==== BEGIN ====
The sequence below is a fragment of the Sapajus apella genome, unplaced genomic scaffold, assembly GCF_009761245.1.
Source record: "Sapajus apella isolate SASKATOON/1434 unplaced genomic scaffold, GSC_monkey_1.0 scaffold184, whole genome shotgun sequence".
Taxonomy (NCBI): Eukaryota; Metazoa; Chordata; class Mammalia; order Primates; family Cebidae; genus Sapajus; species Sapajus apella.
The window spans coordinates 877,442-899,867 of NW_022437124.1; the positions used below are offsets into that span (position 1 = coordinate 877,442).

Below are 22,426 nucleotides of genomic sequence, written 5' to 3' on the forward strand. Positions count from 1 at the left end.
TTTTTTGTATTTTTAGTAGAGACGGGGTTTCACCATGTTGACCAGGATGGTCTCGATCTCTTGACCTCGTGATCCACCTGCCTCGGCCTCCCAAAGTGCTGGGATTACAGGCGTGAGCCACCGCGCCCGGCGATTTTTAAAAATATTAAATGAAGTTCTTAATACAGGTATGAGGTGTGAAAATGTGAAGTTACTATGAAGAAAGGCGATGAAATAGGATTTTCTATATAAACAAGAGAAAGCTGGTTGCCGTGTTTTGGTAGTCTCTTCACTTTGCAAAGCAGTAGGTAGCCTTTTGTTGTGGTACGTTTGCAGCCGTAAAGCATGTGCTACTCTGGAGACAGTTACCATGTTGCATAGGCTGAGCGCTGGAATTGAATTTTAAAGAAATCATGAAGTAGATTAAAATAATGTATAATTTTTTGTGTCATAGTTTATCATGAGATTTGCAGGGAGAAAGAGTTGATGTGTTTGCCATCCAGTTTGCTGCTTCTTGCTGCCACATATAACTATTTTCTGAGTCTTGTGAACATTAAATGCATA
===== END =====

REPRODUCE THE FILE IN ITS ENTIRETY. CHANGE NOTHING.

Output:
The sequence below is a fragment of the Sapajus apella genome, unplaced genomic scaffold, assembly GCF_009761245.1.
Source record: "Sapajus apella isolate SASKATOON/1434 unplaced genomic scaffold, GSC_monkey_1.0 scaffold184, whole genome shotgun sequence".
Taxonomy (NCBI): Eukaryota; Metazoa; Chordata; class Mammalia; order Primates; family Cebidae; genus Sapajus; species Sapajus apella.
The window spans coordinates 877,442-899,867 of NW_022437124.1; the positions used below are offsets into that span (position 1 = coordinate 877,442).

Below are 22,426 nucleotides of genomic sequence, written 5' to 3' on the forward strand. Positions count from 1 at the left end.
TTTTTTGTATTTTTAGTAGAGACGGGGTTTCACCATGTTGACCAGGATGGTCTCGATCTCTTGACCTCGTGATCCACCTGCCTCGGCCTCCCAAAGTGCTGGGATTACAGGCGTGAGCCACCGCGCCCGGCGATTTTTAAAAATATTAAATGAAGTTCTTAATACAGGTATGAGGTGTGAAAATGTGAAGTTACTATGAAGAAAGGCGATGAAATAGGATTTTCTATATAAACAAGAGAAAGCTGGTTGCCGTGTTTTGGTAGTCTCTTCACTTTGCAAAGCAGTAGGTAGCCTTTTGTTGTGGTACGTTTGCAGCCGTAAAGCATGTGCTACTCTGGAGACAGTTACCATGTTGCATAGGCTGAGCGCTGGAATTGAATTTTAAAGAAATCATGAAGTAGATTAAAATAATGTATAATTTTTTGTGTCATAGTTTATCATGAGATTTGCAGGGAGAAAGAGTTGATGTGTTTGCCATCCAGTTTGCTGCTTCTTGCTGCCACATATAACTATTTTCTGAGTCTTGTGAACATTAAATGCATA